Emface, Self-Tanner, Oral Care, and More Explained by a Derm

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Photo-Illustration: The Cut; Photo: Getty Images

This column first ran in Valerie Monroe’s newsletter, How Not to F*ck Up Your Face, which you can subscribe to on Substack.

Three readers write in about very different curiosities.

Q: Does cleansing my face with oils at night remove the self-tanner I apply in the morning?

A: I’ve wondered about the efficacy of self-tanner on the face, too, what with all the washing and seruming and oiling and exfoliating. So I emailed Perry Romanowski, cosmetic chemist and cheerful co-host of podcast The Beauty Brains. “The color change in your skin from a self-tanner is the result of a chemical reaction between the skin’s protein and the dihydroxyacetone (DHA) in the self-tanner,” Romanowski said. Because the color stays bound to the skin (until it falls off through exfoliation), it’s unlikely that a cleansing oil will remove a significant amount of the self-tanner’s effect, he added. My educated guess is that a peel, a glycolic, or other kinds of acid pads that accelerate exfoliation would probably also accelerate the loss of your chemically induced glow.

Q: I adore your articles. Have you written about oral rapamycin yet? Or its topical use? I’d love to know what you think about it.

A: You know what I adore? HNTFUYF readers who keep me curious, informed—and feeling loved.
I’d never heard of rapamycin, so I went hunting for studies. What I found at first was exciting—longer life! Healthier skin!—but then it became clear that the studies all involved our little mice friends and even littler friends the fruit flies. Good on them, those youthful weeny critters, but not great news for us.

HNTFUYF DermDiva Heidi Waldorf, M.D., confirmed my conclusion: “Rapamycin’s use is based on ‘hyperfunction theory,’ which suggests that aging is caused by overstimulation of cellular functions that cause organ damage,” she said. “In this scenario, rapamycin may prevent diseases (and aging) but not cure them. And it would have to be administered during development—in other words, at birth—to be most effective.” More potentially disturbing news: Studies in which mice were given rapamycin treatment immediately after birth showed an increase in their lifespan—but stunted normal development. The mice were significantly smaller, as were their organs, said Waldorf.

Would you give up a few inches and your big, beautiful heart to live a few more years?

Rapamycin given to mice in mid- and late-life also improved lifespan, but it hasn’t been established at what point to start and with how much. (The results are similar in fruit flies — the later the treatment, the less lifespan extension.) Interestingly, the results were best in females.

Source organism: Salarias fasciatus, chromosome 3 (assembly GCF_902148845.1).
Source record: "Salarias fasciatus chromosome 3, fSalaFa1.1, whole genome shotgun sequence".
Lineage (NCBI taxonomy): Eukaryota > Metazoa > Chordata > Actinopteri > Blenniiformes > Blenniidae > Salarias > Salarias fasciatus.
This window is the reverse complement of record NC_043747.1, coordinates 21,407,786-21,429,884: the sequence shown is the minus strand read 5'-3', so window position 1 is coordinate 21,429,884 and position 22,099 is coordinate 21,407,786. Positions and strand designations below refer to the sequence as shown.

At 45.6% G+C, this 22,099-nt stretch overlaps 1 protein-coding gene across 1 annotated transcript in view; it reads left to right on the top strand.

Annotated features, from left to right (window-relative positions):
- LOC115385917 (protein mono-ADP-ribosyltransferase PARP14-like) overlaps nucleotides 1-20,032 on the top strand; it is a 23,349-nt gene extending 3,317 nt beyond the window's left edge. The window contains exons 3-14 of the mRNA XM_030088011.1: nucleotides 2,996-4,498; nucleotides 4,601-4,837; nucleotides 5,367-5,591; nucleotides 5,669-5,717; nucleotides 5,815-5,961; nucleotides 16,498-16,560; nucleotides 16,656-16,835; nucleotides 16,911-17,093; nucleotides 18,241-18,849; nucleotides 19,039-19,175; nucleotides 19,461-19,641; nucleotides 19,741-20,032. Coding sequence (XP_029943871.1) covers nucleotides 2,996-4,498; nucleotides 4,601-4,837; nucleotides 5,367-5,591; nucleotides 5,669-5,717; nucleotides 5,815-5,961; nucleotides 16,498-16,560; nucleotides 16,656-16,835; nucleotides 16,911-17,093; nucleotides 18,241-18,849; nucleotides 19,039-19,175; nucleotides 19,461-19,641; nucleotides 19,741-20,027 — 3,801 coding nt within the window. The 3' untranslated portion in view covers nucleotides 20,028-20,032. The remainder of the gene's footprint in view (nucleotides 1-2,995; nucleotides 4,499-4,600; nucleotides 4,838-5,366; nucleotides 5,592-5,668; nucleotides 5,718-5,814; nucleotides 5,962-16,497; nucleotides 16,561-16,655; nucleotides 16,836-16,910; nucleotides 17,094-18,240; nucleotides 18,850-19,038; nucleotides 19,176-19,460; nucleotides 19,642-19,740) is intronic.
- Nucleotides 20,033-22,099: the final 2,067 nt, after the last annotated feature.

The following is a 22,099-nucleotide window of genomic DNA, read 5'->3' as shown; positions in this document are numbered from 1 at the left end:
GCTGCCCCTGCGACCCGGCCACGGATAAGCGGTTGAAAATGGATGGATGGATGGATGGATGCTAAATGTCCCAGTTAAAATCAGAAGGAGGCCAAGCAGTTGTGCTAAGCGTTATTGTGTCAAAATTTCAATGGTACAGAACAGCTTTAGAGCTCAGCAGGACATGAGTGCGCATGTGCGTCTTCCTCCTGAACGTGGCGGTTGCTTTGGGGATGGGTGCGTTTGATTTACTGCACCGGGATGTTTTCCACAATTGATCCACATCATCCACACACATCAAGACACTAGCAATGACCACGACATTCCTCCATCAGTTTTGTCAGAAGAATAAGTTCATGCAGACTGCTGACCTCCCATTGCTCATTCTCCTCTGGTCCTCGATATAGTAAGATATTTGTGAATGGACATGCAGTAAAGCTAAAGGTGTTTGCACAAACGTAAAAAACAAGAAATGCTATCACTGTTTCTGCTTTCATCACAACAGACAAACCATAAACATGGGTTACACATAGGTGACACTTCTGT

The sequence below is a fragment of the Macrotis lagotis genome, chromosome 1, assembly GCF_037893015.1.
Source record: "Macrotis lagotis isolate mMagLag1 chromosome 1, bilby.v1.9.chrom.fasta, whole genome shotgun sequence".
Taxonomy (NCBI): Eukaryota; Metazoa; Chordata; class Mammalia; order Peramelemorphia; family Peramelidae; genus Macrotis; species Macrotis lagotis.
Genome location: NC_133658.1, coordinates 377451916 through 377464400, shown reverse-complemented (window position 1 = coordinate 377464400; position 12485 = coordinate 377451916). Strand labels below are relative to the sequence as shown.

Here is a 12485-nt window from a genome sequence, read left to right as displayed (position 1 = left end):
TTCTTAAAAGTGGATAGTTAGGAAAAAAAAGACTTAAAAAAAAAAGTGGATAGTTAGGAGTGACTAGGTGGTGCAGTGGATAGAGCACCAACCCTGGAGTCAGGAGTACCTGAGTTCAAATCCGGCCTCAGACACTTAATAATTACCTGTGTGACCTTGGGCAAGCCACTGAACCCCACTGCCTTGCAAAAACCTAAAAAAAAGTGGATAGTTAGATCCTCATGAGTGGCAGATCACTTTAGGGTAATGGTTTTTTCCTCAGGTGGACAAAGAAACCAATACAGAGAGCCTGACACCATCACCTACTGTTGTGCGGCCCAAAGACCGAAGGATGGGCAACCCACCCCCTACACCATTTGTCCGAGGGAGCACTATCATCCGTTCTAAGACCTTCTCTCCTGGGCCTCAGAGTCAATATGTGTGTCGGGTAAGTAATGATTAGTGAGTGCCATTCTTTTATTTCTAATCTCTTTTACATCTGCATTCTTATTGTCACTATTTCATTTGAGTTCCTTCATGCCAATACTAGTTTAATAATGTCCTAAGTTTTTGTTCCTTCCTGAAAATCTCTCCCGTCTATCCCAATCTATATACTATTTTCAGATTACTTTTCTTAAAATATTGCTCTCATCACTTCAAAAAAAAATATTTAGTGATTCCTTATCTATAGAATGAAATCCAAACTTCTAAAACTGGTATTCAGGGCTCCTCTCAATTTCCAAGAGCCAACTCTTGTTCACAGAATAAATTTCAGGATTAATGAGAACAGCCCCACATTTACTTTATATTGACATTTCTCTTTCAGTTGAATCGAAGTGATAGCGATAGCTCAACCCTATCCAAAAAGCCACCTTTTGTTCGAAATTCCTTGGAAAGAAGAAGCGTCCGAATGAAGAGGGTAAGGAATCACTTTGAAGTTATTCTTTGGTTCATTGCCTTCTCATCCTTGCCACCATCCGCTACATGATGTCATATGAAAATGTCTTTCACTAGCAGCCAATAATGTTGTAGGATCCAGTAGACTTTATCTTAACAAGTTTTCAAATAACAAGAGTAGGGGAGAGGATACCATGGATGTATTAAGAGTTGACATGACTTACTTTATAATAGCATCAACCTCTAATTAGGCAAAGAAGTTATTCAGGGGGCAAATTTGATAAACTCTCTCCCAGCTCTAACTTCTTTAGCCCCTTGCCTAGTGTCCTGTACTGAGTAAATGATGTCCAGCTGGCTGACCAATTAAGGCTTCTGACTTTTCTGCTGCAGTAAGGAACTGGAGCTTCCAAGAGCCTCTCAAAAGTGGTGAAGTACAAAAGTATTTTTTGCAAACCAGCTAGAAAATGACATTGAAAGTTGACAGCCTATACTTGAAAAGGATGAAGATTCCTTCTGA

Waldorf notes there are studies underway in humans evaluating different doses. “Personally, I’d wait until those results are in before evaluating the risks and benefits,” she said. As for topical rapamycin, though it’s been shown to help treat facial angiofibromas (firm vascular growths associated with a genetic disorder), there’s only one small, well-designed study in humans showing it to reduce markers of skin aging.  Waldorf’s conclusion: It’s promising, but more research is needed to confirm the results and determine concentrations needed for efficacy. So, as Thomas Chandler Haliburton wrote in his 1855 book, Nature and Human Nature, let’s … “stick a pin in that.”

Q: I’m always on the lookout for needle- and surgery-free treatments (I love my fraxel laser results), and I’m curious to know what you think of Emface.

A: Emface! Why didn’t the marketers of this device come up with a more seductive name? I guess they were aiming for continuity—because the company that produces Emface also makes Emsculpt (for abs and glutes) and Emsella (for the pelvic floor. Um, Emcellar?).

Emface uses a combination of radiofrequency for collagen stimulation and high-intensity facial electromagnetic stimulation for muscle stimulation, said Waldorf.  The technology for muscle stimulation is different for the face than for the body, she added, but the goal’s the same: to promote increased muscle tone. Though your face may feel tighter after each treatment, it takes about three months and four-to-six treatments to see results. It isn’t yet clear how long the effects last; Waldorf assumes some maintenance is required.

She also points out that as with all noninvasive procedures, the benefits will depend on how much Emface targets your concerns and their underlying anatomical causes. Super-saggers won’t see a difference; radiofrequency is generally more effective at stimulating collagen in younger, less photodamaged skin. So if you’re on the fence about whether to throw your cash at Emface, it’d be wise, said Waldorf, to visit a physician, who can determine which of the many noninvasive options is the best match for you.

But before you do anything: Please give yourself the opportunity to fall in love, or at least in like, with your face. Try this.

Valerie Monroe was beauty director at O, The Oprah Magazine, where she wrote the monthly “Ask Val” column for nearly 16 years. Now she writes the weekly newsletter How Not to F*ck Up Your Face. Her goal continues to be to shift our thinking in the beauty arena from self-criticism to self-compassion and to learn how to be loving witnesses to ourselves and one another as we age.

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